As the Country Director for Innovations for Poverty Action(IPA) Malawi, he managed randomized controlled trials in agriculture, microfinance, and SME business development.
As Plan UK’s research specialist, he developed and managed the evaluation of its girls’ education programme in Sierra Leone using a quasi-experimental design.
As Girl Effect Rwanda’s Senior Research Manager, he led all in-country monitoring, evaluation, and research undertakings. I hold an MA in Political Science, Economic History and Economic Policy, an MSc in Development Studies, and a PGCert in Econometrics.
He is an advanced learner of Kinyarwanda, Rwanda’s lingua franca.
Lars-Erik Malmberg is Professor of Quantitative Methods in Education, at the Department of Education, University of Oxford in the UK.
He started off as a primary school teacher in Finland. He is Docent in Education with particular focus on quantitative methods, at Åbo Akademi University, Vasa, Finland, where he earned his Doctorate of Education. He completed his post-doc at Yale University and enjoyed the prestigious Research Councils UK (RCUK) academic fellowship 2007-12.
He has more than 70 publications (peer-reviewed articles, book chapters, and reports). He is Editor-in-Chief of the Journal of Learning and Instruction 2018-21. His current research interests are on intrapersonal approaches to learning processes and modelling of intrapersonal data. He has published on effects of education, child care and parenting on developmental and educational outcomes, and teacher development.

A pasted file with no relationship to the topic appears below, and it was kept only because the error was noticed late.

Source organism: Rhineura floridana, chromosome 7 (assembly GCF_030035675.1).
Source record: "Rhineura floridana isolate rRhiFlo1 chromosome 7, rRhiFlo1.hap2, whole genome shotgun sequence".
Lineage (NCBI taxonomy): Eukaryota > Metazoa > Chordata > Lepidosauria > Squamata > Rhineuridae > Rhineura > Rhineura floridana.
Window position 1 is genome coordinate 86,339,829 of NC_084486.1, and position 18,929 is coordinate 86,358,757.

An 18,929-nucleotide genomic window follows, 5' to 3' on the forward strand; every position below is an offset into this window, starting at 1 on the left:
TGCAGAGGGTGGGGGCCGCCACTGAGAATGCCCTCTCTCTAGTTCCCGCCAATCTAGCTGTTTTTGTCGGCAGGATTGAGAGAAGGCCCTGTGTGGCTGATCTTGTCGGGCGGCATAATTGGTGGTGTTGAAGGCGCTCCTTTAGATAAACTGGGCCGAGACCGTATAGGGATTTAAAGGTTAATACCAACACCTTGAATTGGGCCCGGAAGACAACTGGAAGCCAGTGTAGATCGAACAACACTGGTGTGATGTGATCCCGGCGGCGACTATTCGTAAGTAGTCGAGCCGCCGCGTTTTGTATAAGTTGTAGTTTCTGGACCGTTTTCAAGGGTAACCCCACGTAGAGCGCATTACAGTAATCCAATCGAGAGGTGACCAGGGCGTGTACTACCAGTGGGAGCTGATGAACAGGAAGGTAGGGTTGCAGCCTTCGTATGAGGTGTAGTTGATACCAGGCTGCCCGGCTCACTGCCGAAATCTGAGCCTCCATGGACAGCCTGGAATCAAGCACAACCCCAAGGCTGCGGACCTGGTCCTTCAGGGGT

He applies advanced quantitative models to the investigation of substantive research questions in education. He recently completed the ESRC-funded seminar series called “Network on Intrapersonal Research in Education.”
Dr Laura Larke is a social theorist using qualitative methods to explore digital learning practices and computing education policy.
Her research interests centre on the interplay between education, socio-cultural structures, and technology, with a particular interest in European educational policies aimed at preparing young people for participation in an increasingly digitalised world. Dr Larke holds a BA in Sociology from the University of California, Santa Cruz, as well as an MSc in Education (Learning & Technology) and DPhil in Education from the University of Oxford. Prior to moving to the UK, Dr Larke worked for several years in education technology research in the Silicon Valley.
Steve Strand has been Professor of Education at the University of Oxford since January 2013.
Previously he was Professor of Education at the University of Warwick (2005-2012), Senior Assessment Consultant and Head of Research and Data Analysis at GL assessment, the UK’s leading educational test and assessment publisher (1998-2005), and Head of Research and Evaluation at Wandsworth (1990-1998) and at Croydon (1988-1990) Local Education Authorities, and in these roles was responsible for pioneering work on ‘value added’ analyses of school effectiveness. He holds a BA First Class (1982) and PhD (1989) in Psychology.
His research interests are in ethnic, social class and gender gaps in a wide range of educational outcomes (e.g. achievement, progress, special education, exclusion) and he is particularly interested in the interface between equity and school effectiveness. He has worked extensively with Government departments, Local Authorities and individual schools on the analysis of pupil achievement data and school effectiveness. His methodological expertise is in the quantitative analysis of large and complex longitudinal datasets such as the Longitudinal Study of Young People in England (LSYPE) and the National Pupil Database (NPD). He leads the Quantitative Methods (QM) hub in the Oxford Department of Education.